Republicans retreat from near-total abortion ban in Arizona

Donald Trump and his party led an all-hands retreat from the furthest reaches of the pro-life standpoint this week after an Arizona Supreme Court decision snapped back into place the state’s century-old abortion ban which bars the practice in almost all cases.

The former president made his latest remarks on the topic after landing on Wednesday in Atlanta for a fundraiser; he told reporters upon his arrival that officials in Arizona could work together to bring the state’s abortion lawns back within the realm of “reason”. It was as close to a flat-out admission of “going too far” as one could expect from Mr Trump.

“It’ll be straightened out and as you know, it’s all about states’ rights,” he said. “It’ll be straightened out, and I’m sure that the governor and everybody else are going to bring it back into reason and that’ll be taken care of, I think, very quickly.”

At the same press conference, he clarified the stance he had unveiled in a video message to supporters on Monday, and claimed that he would not sign a national abortion ban into law.

He was far from the only one running away from the news. Kari Lake, the GOP’s chosen Senate candidate in Arizona, is also backing away from a ban to which she once gave a full-throated endorsement in June 2022. Having previously told voters she was “thrilled” about the prospect of her state banning abortion in all cases except when a patient’s life is in danger, Ms Lake this week released a lengthy statement calling the 1901 ban out of step with Arizonans.

“I oppose today’s ruling, and I am calling on [Governor] Katie Hobbs and the state Legislature to come up with an immediate commonsense solution that Arizonans can support,” said Ms Lake this week.

But as the two and others were attacked by pro-life groups this week for their about-faces, it was clear that the Republican Party is by no means close to even a basic understanding of what their own policy on reproductive freedom should be in a post-Roe world. There seems to be broad agreement around the issue of protecting in vitro fertilisation (IFV) — the party rallied in its defence after an Alabama court decision endangered the practice — but not much else.

Mr Trump and Ms Lake both now find themselves at odds with the greater evangelical Christian right within the GOP, much of which has wholeheartedly embraced plans for bans at the national level which undermine their colleagues’ calls to “let the states decide”. Another scuffle on that front occurred this week, as Senator Lindsey Graham and his sometimes-ally in the former president scrapped back and forth over the idea. In one post, Mr Trump raised the idea that the anti-abortion camp was handing ammunition to Democrats.

“The Democrats are thrilled with Lindsey, because they want this issue to simmer for as long a period of time as possible,” he wrote.

He may be right; the president and his allies have been in full attack mode since the latest court decisions in Florida and Arizona allowed those states’ abortion restrictions, which are some of the tightest in the country, to take effect. The national Biden-Harris campaign released a devastating ad featuring a woman from Texas who suffered a major infection after she was denied life-saving abortion care, endangering her ability to have children in the future — some on Twitter likened its impact to the infamous “Daisy” ad produced by Lyndon Johnson’s campaign in 1964.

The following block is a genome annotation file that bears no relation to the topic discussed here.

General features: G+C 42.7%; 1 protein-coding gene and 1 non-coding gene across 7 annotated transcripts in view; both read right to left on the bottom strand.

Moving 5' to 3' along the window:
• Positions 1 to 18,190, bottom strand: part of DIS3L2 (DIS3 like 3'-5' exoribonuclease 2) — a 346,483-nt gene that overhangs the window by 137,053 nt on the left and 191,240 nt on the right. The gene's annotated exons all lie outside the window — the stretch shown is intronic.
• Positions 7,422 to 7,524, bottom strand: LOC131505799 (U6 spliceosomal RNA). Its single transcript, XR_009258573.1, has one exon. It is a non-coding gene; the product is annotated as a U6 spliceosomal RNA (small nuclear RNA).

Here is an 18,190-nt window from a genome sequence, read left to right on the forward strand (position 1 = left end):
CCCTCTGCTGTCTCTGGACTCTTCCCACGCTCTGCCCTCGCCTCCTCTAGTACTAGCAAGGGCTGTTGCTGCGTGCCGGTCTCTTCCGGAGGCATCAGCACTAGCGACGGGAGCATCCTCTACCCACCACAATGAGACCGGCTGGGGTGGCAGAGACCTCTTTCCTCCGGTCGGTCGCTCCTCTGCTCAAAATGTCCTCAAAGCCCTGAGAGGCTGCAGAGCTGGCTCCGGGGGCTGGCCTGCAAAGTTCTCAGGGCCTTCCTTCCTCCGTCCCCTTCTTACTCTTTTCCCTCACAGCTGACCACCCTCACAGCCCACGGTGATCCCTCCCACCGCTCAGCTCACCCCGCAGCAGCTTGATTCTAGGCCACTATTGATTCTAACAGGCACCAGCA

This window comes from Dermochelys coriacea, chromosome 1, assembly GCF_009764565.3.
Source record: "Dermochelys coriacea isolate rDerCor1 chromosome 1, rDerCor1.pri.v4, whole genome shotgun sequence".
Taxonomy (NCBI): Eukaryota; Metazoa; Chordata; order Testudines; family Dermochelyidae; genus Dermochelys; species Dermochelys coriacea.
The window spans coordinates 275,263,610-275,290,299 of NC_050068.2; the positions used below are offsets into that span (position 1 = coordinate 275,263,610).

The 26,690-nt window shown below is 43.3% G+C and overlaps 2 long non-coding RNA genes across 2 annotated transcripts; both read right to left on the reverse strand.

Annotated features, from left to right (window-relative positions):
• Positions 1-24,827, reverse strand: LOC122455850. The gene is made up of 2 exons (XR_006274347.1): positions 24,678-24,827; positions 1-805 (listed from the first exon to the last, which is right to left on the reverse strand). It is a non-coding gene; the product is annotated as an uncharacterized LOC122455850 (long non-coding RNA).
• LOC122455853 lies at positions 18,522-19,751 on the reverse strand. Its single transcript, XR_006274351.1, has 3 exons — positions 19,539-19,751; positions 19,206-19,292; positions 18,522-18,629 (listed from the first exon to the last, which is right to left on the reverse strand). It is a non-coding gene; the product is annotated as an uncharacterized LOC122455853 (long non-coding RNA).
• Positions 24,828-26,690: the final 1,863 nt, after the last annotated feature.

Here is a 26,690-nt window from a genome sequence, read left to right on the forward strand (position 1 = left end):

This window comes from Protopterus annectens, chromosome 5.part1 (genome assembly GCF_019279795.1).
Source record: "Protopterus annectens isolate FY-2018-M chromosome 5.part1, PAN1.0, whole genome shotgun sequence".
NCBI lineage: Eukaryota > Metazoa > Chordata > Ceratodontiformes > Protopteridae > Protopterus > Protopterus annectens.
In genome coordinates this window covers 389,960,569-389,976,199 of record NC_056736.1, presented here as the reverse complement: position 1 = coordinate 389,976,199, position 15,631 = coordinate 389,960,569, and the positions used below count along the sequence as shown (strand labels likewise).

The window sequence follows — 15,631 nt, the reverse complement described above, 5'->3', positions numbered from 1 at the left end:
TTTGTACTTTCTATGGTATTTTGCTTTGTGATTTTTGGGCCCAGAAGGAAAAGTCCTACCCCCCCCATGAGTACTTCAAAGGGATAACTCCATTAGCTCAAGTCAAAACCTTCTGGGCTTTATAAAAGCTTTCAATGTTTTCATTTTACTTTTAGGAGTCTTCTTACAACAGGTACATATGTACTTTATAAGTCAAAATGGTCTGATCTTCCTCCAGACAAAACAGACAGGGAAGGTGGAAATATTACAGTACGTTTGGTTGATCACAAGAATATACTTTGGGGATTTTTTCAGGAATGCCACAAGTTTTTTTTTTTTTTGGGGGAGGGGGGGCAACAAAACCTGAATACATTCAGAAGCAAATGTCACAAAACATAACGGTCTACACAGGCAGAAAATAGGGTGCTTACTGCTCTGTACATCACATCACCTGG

And in Florida, the Biden campaign on Tuesday joined a press call with local Democratic officials to preview how the fight for reproductive rights would transform the presidential race in that state this far. The state’s Supreme Court has allowed a 15-week ban to take effect, and a six-week ban is set to override it in the weeks ahead.

Much of the Biden campaign’s messaging will be centred around “talk[ing] about what is happening at the national scale”, the campaign’s Florida director Jasmine Burney-Clark said on Tuesday.

Nikki Fried, the state party chair, echoed that promise and vowed that the party would share the experiences of women living under the ban and “educate the public on what it means when you ban abortion at six weeks”.

Republicans set to run in these battleground regions continue to face an uncertain political future, with little agreement or leadership from their party at the national level to look to for guidance.

Rep Byron Donalds, a Florida Republican who spoke to The Independent on Wednesday, predicted that the backlash against his party would end as voters supposedly “become more pro-life over time”.

“The reality of post-Roe vs. Wade is nobody really knows what their position on abortion is. Like, I know my position. But I would say of the American people, that's still a moving target.”

“But you can't jam that and force it. People have to get there,” he cautioned. He wholly rejected the idea that Democrats in his state would have success running against the six-week ban.

“They suck, they’re losers,” he said. Turning to the state party chair, he said: “She’s gonna lose, like she lost before. And I know Nikki, but that’s just the reality.”

A spokesperson for the Florida state Democratic party responded to that remark in a statement provided to The Independent: “Rep Donalds can believe what he wants, but the truth is [Governor Ron] DeSantis and Republicans are underwater in Florida.”

“Republicans know they are stuck with a losing message in 2024. We will see him at the finish line in November.”